enumerable: true,
      configurable: true
   };
   Object.defineProperty(obj, key, config);
};

// To use, we then create a new empty "person" object
var person = Object.create(Object.prototype);

// Populate the object with properties
defineProp(person, "car", "Delorean");
defineProp(person, "dateOfBirth", "1981");
defineProp(person, "hasBeard", false);

console.log(person);
// Outputs: Object {car: "Delorean", dateOfBirth: "1981", hasBeard: false}

// 4. Object.defineProperties

// Set properties
Object.defineProperties(newObject, {

   "someKey": {
      value: "Hello World",
      writable: true
   },

   "anotherKey": {
      value: "Foo bar",
      writable: false
   }

});

// Getting properties for 3. and 4. can be done using any of the
// options in 1. and 2.

// Usage:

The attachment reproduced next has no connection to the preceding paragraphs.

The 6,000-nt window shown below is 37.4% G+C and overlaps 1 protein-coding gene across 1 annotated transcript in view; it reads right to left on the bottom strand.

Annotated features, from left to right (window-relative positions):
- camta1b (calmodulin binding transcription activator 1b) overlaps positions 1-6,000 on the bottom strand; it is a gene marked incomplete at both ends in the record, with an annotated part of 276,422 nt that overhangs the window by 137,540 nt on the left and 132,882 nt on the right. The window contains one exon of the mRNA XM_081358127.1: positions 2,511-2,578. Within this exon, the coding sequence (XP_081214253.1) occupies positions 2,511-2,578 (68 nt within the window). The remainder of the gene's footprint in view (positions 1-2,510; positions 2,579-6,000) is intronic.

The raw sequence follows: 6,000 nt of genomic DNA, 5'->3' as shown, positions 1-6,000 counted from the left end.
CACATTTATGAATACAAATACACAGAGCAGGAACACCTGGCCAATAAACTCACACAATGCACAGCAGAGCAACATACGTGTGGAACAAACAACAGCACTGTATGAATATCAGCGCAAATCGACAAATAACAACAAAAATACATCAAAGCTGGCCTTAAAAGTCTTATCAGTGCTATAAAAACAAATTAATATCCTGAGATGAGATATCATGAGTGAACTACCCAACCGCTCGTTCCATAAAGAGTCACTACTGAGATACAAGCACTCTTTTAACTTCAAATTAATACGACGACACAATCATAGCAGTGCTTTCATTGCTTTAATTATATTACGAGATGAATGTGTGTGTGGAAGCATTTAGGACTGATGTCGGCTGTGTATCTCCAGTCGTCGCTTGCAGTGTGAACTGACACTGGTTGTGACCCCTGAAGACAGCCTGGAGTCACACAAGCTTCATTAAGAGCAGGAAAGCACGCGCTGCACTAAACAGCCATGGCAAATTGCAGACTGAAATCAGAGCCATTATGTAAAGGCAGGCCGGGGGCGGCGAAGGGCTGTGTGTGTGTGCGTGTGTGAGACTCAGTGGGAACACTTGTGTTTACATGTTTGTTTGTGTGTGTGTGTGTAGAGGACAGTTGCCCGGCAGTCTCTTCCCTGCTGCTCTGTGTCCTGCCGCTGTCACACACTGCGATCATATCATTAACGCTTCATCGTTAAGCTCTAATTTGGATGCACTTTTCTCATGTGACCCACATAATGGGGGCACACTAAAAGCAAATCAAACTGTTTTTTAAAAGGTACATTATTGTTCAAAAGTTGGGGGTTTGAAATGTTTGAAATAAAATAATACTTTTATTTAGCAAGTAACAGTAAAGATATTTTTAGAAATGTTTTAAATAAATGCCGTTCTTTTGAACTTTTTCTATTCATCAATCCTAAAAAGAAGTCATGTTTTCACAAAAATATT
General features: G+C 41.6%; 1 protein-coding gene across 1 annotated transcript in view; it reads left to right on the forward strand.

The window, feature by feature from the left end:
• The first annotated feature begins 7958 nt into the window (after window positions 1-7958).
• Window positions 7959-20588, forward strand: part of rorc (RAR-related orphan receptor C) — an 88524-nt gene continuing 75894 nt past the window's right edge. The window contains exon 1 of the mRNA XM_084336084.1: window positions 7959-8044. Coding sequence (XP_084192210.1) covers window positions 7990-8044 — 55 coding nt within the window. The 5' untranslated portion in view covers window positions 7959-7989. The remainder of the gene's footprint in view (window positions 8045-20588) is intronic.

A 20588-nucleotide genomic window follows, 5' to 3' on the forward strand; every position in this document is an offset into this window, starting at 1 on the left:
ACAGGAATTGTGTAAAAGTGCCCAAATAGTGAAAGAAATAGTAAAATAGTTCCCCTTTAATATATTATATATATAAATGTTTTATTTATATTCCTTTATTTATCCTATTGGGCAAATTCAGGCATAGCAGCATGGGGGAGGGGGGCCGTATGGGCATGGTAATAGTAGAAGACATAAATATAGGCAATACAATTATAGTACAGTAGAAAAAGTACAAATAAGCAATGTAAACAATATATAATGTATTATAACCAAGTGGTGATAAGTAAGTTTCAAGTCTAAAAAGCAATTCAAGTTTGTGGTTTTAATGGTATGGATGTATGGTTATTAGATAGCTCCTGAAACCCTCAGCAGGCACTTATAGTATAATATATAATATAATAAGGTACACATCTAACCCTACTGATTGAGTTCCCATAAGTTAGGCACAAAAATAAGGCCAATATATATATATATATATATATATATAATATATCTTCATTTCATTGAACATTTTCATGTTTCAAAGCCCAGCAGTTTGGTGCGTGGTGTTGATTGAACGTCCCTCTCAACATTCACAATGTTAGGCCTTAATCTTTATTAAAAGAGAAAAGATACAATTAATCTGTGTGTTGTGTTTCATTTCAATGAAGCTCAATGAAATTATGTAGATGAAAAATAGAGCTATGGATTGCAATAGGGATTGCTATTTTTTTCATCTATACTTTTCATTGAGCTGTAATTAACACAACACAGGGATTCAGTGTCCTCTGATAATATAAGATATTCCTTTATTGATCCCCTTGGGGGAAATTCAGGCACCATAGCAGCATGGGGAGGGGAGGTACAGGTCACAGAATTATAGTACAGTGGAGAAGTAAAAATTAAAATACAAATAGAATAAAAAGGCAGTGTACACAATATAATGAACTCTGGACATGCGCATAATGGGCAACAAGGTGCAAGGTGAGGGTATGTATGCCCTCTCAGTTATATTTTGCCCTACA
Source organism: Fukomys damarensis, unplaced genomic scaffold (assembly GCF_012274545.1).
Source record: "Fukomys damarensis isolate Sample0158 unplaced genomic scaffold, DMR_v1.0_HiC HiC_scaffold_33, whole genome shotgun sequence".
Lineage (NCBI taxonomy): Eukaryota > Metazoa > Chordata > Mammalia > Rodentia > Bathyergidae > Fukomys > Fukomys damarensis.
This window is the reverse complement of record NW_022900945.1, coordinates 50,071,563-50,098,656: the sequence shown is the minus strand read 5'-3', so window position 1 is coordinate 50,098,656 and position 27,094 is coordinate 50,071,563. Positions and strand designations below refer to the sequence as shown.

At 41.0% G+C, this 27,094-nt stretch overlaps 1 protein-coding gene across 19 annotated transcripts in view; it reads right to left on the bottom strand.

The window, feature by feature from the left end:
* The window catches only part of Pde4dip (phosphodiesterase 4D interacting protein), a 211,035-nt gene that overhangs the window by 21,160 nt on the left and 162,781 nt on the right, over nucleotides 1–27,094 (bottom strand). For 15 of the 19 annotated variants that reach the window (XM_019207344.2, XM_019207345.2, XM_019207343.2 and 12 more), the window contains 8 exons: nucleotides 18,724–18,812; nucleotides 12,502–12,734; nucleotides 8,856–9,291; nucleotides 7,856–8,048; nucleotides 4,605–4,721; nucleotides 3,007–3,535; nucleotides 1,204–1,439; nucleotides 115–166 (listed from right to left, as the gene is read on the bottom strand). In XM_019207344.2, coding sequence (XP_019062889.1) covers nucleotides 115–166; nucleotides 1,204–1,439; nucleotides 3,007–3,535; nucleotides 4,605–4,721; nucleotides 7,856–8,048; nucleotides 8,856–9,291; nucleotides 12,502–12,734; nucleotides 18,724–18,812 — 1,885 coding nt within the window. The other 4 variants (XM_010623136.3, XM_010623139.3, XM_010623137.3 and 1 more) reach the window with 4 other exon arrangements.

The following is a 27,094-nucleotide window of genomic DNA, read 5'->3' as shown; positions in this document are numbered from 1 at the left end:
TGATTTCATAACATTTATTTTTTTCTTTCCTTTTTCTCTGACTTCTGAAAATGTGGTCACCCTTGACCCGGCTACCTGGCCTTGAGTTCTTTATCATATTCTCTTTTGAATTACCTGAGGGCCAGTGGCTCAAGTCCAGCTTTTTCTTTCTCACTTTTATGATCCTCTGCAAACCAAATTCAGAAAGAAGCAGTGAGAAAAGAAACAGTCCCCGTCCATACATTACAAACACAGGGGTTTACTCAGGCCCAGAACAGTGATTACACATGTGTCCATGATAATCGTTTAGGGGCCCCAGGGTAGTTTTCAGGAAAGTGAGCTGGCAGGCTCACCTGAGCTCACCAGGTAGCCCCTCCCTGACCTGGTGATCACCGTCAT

// Create a race car driver that inherits from the person object
var driver = Object.create(person);

// Set some properties for the driver
defineProp(driver, "topSpeed", "100mph");

// Get an inherited property (1981)
console.log(driver.dateOfBirth);

// Get the property we set (100mph)
console.log(driver.topSpeed);

function Car(model, year, miles) {

   this.model = model;
   this.year = year;
   this.miles = miles;

   this.toString = function() {
      return this.model + " has done " + this.miles + " miles";
   };
}

// Usage:

// We can create new instances of the car
var civic = new Car("Honda Civic", 2009, 20000);
var mondeo = new Car("Ford Mondeo", 2010, 5000);

// and then open our browser console to view the
// output of the toString() method being called on
// these objects
console.log(civic.toString());
console.log(mondeo.toString());

function Car(model, year, miles) {

   this.model = model;
   this.year = year;
   this.miles = miles;

}

// Note here that we are using Object.prototype.newMethod rather than
// Object.prototype so as to avoid redefining the prototype object
Car.prototype.toString = function() {
   return this.model + " has done " + this.miles + " miles";
};

// Usage:

var civic = new Car("Honda Civic", 2009, 20000);
var mondeo = new Car("Ford Mondeo", 2010, 5000);

console.log(civic.toString());
console.log(mondeo.toString());